NCAA football star Tim Tebow helped bring the spotlight to his team and his faith Thursday night, leading No. 1 Florida to a 24-14 win over No. 2 Oklahoma for the BCS championship.
The Gators quarterback ran 22 times for 109 yards and completed 18 of 30 passes for 231 yards.
Other numbers for that night? 3 and 16.
John 3:16, that is.
As he has done throughout the season, Tebow used his black under-eye markings Thursday night to share Scripture, this time donning the most popular Bible verse in America.
For many, the reference was simply a personal form of self-expression, no different another athlete's lucky gloves or gold-colored shoes.
"Tebow's religious expression has been a big part of the wholesome image we see described in every single feature written about him," wrote sports columnist Tom Herrera in the NCAA Football Fanhouse.
"If Tebow wants to put his Christian faith on a pedestal, so be it – it doesn't distract me in the slightest," he added.
For some, however, it was no different from someone touting "There is no God."
"I just want to watch a football game; I don't want to be prosetylized (sic) to," commented William Lobdell, author of Losing My Religion, in his blog Friday.
Though the evangelical-turned-atheist said he understood why Tebow would make such a move, given his strong Christian beliefs, he suggested that anti-God messages would likely not have been allowed by Florida's coaches and NCAA officials.
"I imagine that these personal slogans will soon be banned," he wrote.
Despite the controversy, Tebow remains one of the most popular and respected players in NCAA football, having been the first college sophomore to win the Heisman Trophy and the first college football player to both rush and pass for 20 touchdowns in a season.
Aside from his achievements on the field, Tebow has also been highlighted for his evangelistic outreach and overseas charity works. The son of missionaries frequently visits the Philippines, where he was born, and helps orphans and even performs surgeries with the help of an assistant. He has also preached at several venues, including a prison, where he told inmates that he has found "true satisfaction, true happiness."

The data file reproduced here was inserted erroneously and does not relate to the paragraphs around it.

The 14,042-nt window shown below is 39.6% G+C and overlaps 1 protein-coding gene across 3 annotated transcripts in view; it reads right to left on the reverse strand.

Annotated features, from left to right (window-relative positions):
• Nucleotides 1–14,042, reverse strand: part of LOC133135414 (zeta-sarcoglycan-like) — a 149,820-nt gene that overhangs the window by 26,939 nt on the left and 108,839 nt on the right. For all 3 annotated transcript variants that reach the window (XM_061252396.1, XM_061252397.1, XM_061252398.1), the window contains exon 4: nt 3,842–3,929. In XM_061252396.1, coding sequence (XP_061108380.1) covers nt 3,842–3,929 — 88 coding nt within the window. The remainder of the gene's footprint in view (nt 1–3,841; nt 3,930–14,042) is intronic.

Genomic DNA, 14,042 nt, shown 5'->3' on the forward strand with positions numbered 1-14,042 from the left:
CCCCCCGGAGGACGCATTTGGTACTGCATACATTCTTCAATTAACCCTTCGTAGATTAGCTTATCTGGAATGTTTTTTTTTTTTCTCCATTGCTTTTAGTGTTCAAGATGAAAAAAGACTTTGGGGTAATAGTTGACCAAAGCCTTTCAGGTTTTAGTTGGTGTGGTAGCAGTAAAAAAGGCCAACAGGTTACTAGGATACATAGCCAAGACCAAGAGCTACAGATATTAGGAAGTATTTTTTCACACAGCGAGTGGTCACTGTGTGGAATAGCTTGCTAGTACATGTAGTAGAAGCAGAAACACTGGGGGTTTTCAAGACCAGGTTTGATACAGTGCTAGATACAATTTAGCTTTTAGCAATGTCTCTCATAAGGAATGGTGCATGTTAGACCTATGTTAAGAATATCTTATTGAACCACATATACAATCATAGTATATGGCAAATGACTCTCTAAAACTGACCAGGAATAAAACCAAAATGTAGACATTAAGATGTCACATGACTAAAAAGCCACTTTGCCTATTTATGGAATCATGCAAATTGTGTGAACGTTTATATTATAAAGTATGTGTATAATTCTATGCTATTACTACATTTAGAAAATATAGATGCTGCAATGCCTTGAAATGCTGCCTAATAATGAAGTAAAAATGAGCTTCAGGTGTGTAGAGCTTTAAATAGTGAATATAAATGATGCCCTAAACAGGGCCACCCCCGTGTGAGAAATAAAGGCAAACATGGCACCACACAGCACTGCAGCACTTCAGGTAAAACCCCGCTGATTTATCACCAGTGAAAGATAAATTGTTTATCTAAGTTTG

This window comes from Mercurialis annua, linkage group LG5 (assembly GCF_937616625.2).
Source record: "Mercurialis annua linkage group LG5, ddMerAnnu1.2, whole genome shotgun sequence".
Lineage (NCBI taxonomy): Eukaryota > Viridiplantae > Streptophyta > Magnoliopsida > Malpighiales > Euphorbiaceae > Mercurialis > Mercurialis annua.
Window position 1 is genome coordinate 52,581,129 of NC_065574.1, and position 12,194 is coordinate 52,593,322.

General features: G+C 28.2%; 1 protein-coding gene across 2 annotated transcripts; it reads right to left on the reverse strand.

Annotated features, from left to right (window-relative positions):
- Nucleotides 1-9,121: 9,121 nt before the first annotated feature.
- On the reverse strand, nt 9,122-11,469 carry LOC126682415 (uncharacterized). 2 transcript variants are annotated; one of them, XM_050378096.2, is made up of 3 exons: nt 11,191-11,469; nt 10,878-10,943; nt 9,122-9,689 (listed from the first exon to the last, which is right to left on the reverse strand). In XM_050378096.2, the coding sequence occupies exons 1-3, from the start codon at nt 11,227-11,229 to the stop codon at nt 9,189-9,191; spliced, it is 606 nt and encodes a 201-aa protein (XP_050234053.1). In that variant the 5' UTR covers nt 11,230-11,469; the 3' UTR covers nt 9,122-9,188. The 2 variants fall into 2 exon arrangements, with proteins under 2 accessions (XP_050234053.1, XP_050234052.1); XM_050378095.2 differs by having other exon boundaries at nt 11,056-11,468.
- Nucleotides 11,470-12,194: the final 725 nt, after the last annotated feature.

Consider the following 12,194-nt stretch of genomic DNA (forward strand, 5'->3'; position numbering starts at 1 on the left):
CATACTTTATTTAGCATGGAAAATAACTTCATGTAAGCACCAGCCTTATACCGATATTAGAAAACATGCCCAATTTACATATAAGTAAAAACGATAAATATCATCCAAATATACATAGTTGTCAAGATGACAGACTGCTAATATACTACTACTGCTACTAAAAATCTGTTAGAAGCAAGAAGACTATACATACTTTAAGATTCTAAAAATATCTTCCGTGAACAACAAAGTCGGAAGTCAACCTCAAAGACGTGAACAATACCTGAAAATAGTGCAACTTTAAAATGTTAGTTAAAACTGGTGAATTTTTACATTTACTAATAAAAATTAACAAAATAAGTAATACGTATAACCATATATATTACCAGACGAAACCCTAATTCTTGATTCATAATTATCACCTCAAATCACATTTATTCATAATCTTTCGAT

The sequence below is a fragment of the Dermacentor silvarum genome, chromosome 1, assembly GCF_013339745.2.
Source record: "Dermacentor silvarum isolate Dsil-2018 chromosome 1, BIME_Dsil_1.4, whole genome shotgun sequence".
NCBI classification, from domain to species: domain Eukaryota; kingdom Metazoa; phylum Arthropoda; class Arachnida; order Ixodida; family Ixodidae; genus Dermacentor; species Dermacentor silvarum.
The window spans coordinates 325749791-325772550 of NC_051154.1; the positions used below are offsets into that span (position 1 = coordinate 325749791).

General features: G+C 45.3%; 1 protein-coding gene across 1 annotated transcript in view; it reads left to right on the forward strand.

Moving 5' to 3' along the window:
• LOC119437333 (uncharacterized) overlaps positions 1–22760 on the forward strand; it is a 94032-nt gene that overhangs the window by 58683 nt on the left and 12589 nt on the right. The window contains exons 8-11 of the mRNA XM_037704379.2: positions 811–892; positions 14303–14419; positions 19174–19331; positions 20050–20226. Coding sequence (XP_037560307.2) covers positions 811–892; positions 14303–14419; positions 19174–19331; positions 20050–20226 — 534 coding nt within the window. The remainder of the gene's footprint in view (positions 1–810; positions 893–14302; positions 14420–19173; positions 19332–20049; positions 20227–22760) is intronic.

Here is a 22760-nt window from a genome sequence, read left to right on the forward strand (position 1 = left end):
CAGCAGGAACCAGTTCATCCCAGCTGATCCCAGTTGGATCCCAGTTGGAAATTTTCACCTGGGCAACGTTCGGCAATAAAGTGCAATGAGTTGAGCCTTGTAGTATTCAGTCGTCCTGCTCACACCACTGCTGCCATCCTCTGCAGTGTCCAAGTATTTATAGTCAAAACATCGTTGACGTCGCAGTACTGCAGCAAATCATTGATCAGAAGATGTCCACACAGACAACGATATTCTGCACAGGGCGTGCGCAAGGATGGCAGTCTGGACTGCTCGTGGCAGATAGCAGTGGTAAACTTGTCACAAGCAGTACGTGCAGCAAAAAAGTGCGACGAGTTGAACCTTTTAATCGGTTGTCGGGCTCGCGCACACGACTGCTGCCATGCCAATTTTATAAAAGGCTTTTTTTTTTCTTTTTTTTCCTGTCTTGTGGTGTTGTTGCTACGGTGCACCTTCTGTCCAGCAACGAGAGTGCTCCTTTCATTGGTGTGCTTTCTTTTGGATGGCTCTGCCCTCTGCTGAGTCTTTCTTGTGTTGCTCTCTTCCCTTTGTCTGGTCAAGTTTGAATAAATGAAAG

"[A]nd it is not by having your name in a newspaper, it is not by winning trophies, and it is not by winning championships," Tebow told inmates last April at the Lancaster Correctional Institution in Trenton, Fla.
"It is by having a relationship with Jesus Christ," he said before encouraging the inmates to step on to the stage to accept Christ.
Tebow is also one of the most prominent fruits of the homeschooling movement, which has grown 77 percent over the past eight years, according to recently released estimates from National Center of Education Statistics (NCES).
Tebow began his football career after legislation was passed in Florida in 1996 that allowed homeschooled students to compete in local high school sporting events. He and his siblings were all homeschooled by their mother, who worked to instill the family's deep Christian beliefs along the way.
According to reports, Tebow figures to soon decide whether he'll return to Florida for his senior season or enter the NFL draft.